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Link to an image of this page  Link to an image of this page  [M4v p184]

Nusquam tuta fides.

No trust is ever sure.

Ad Petrum Sambukii parentem suum.

For his father, Petrus Sambucus

Dum rigidos artus elephas, dum membra quiete
Sublevat, assuetis nititur arboribus:
Quas ubi venator didicit, succidit ab imo,
Paulatim ut recubans belua mole ruat.
Tam leviter capitur duri qui in proelia Martis
Arma, viros, turrim, tergore vectat opes.
Nusquam tuta fides, nimium ne crede quieti,
Saepius & tutis decipiere locis.
Hippomenes pomis Schoeneďda vicit amatam,
Sic Peliam natis Colchis acerba necat.
Sic nos decipiunt dedimus quibus omnia nostra:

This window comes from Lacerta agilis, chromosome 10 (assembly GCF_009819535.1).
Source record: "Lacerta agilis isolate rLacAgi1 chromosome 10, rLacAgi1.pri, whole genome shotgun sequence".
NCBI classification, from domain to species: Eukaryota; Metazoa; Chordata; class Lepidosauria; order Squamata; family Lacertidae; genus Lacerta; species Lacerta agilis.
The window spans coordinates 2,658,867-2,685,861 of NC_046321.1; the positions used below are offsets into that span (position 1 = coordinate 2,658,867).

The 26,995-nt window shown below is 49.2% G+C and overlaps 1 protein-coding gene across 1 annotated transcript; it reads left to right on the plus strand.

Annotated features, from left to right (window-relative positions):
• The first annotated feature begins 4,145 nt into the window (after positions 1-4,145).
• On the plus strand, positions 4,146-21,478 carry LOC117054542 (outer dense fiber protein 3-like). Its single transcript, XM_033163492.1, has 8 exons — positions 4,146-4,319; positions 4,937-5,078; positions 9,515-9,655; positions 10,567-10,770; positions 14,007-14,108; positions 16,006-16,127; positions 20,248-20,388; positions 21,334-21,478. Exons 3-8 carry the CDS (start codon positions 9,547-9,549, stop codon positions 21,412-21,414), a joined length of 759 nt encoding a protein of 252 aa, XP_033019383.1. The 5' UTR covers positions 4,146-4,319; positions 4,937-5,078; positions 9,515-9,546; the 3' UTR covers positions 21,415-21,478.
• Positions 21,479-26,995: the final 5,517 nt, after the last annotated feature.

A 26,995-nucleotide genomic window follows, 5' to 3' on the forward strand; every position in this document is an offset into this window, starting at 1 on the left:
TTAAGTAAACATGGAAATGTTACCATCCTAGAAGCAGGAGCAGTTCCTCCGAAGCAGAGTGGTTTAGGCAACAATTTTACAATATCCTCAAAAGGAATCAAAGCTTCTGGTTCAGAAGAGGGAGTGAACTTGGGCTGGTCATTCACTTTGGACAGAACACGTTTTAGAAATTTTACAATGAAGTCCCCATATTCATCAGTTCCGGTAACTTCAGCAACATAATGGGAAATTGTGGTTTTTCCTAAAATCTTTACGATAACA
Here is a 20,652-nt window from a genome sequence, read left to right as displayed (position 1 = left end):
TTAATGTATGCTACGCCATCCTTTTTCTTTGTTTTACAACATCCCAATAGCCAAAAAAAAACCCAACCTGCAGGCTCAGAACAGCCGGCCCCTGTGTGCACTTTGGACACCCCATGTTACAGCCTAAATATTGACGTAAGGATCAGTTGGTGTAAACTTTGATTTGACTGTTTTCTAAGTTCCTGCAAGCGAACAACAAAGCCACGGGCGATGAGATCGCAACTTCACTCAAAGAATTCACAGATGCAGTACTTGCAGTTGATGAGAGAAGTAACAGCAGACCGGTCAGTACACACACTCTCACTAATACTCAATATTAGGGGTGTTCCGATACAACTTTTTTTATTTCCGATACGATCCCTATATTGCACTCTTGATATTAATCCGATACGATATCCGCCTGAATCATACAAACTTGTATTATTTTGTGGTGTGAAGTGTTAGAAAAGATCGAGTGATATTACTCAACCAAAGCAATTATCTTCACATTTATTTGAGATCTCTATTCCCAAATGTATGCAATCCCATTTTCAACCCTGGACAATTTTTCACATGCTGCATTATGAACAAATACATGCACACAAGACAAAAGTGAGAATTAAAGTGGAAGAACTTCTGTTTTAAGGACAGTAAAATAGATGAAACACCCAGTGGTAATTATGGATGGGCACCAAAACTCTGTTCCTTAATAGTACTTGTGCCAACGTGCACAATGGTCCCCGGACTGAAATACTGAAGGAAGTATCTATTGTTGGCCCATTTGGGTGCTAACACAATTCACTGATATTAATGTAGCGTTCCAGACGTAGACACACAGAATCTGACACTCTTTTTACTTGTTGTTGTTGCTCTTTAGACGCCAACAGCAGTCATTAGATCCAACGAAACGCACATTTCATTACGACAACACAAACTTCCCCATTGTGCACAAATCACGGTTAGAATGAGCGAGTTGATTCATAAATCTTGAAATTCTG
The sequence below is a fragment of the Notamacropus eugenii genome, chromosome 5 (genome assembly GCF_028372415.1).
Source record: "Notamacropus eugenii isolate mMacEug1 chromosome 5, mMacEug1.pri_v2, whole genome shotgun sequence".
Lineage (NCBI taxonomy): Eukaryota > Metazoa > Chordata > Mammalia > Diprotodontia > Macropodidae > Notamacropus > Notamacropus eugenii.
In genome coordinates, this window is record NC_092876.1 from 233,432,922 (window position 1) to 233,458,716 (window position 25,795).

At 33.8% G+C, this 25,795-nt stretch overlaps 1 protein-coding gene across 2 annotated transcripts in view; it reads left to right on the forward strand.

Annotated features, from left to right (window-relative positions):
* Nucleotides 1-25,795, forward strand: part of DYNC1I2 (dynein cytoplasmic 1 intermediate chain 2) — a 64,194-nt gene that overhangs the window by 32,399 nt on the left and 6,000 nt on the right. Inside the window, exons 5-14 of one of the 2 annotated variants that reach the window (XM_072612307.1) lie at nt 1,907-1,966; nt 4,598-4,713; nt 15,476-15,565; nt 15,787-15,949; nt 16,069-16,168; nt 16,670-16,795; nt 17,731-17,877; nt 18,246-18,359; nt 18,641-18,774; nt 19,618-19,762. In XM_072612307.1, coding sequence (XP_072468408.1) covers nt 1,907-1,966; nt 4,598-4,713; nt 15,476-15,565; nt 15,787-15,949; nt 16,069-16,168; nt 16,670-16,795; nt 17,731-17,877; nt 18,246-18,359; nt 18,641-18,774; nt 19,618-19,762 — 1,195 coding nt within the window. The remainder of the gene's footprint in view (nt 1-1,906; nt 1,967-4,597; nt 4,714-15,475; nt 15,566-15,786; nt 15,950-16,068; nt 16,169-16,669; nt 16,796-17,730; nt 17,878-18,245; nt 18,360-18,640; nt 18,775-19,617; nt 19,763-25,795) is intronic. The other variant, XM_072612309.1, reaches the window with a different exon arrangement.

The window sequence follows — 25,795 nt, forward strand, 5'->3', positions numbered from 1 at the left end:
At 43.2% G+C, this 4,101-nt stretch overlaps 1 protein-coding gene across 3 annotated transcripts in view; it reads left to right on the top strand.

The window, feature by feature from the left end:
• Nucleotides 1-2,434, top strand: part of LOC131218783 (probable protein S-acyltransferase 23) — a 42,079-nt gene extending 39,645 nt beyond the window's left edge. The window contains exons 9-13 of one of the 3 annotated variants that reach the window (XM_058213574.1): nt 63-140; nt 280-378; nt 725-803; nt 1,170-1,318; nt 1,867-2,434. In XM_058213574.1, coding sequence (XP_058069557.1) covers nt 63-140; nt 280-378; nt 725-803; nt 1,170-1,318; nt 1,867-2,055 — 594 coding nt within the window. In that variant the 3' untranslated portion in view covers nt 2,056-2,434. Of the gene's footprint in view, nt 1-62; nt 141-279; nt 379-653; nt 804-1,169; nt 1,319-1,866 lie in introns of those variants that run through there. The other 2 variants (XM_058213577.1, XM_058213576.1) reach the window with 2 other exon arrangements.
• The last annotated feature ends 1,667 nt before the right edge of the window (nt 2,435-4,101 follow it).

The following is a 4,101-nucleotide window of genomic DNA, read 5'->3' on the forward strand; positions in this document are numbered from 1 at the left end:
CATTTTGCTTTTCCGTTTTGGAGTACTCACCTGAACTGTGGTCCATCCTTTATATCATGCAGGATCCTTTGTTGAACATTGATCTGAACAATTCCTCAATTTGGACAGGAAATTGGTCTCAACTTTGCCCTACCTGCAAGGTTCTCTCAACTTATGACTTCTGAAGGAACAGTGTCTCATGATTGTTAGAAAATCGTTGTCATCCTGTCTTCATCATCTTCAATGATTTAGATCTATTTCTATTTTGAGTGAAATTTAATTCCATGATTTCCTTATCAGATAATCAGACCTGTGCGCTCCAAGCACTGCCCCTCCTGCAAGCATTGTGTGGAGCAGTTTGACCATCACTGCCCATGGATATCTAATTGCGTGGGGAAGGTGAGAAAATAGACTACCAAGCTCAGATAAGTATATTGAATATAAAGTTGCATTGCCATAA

Saltem conantur deficiente fide.

While the elephant rests his stiff joints and limbs, he leans against trees tried and true. When the hunter has learned which these are, he cuts them at the base, so that the beast leaning on it bit by bit should take it down with his weight. So easy is it to capture those, who in the battles of Mars carry on their backs arms, men, and towers. No trust is ever sure, and do not put too much faith in quiet, for you will more often be deceived in secure places. Hippomenes defeated his love, the daughter of Schoeneus, with apples, and so the harsh daughter of Colchis killed Pelias by means of his daughters. So those deceive us to whom we give our all; but they only try as trust diminishes.



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